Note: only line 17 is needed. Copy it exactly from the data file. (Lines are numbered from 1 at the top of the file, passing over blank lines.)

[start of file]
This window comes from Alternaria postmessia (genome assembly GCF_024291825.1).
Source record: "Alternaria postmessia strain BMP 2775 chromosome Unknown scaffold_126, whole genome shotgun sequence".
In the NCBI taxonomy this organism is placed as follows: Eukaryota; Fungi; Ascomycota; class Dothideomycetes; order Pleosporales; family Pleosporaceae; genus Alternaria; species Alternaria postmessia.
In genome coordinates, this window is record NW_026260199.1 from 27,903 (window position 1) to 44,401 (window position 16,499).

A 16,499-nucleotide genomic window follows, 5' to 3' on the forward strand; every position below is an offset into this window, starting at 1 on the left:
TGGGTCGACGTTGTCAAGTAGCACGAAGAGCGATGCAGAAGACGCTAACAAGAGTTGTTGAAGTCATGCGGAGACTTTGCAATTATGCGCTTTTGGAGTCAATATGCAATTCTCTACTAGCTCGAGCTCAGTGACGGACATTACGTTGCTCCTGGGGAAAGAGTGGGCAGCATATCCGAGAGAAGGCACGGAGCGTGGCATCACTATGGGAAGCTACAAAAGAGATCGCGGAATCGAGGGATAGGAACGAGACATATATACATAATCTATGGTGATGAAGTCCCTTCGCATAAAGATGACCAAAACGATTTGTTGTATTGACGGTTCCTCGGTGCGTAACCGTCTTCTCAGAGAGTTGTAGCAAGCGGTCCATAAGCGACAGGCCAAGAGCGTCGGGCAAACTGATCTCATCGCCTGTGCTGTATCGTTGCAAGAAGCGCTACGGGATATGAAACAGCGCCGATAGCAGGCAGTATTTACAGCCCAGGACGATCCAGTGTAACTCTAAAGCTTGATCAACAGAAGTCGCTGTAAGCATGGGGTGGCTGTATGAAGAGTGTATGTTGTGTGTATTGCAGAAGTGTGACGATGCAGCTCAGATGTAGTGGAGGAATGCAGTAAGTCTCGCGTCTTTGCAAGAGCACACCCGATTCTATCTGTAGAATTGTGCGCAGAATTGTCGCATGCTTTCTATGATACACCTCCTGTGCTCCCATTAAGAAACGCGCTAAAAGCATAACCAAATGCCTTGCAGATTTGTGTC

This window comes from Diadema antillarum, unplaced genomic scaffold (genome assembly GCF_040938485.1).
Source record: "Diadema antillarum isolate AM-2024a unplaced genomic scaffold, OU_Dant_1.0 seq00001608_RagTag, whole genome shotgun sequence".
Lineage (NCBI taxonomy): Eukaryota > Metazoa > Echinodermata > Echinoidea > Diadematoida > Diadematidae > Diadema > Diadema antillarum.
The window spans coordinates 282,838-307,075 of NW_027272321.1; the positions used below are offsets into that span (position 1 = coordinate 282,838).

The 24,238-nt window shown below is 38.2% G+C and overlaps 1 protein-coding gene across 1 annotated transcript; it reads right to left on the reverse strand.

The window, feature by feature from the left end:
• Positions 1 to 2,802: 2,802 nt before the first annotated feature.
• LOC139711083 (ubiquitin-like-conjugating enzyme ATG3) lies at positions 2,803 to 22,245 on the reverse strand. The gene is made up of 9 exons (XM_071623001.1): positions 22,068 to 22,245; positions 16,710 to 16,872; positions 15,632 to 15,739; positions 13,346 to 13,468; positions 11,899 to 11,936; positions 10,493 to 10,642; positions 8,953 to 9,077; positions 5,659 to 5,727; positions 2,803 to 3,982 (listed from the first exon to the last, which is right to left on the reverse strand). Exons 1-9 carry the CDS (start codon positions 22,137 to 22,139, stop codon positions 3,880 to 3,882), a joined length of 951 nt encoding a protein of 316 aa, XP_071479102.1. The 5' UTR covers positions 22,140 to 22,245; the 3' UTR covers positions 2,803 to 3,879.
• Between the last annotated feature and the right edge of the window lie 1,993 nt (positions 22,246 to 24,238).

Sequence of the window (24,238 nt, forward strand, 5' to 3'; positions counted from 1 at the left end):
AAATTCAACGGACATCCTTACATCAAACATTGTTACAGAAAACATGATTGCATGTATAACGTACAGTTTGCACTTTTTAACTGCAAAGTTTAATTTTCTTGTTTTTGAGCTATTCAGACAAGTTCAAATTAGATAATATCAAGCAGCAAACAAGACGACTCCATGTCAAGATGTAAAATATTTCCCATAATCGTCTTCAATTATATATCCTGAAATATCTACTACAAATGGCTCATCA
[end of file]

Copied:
AAATTCAACGGACATCCTTACATCAAACATTGTTACAGAAAACATGATTGCATGTATAACGTACAGTTTGCACTTTTTAACTGCAAAGTTTAATTTTCTTGTTTTTGAGCTATTCAGACAAGTTCAAATTAGATAATATCAAGCAGCAAACAAGACGACTCCATGTCAAGATGTAAAATATTTCCCATAATCGTCTTCAATTATATATCCTGAAATATCTACTACAAATGGCTCATCA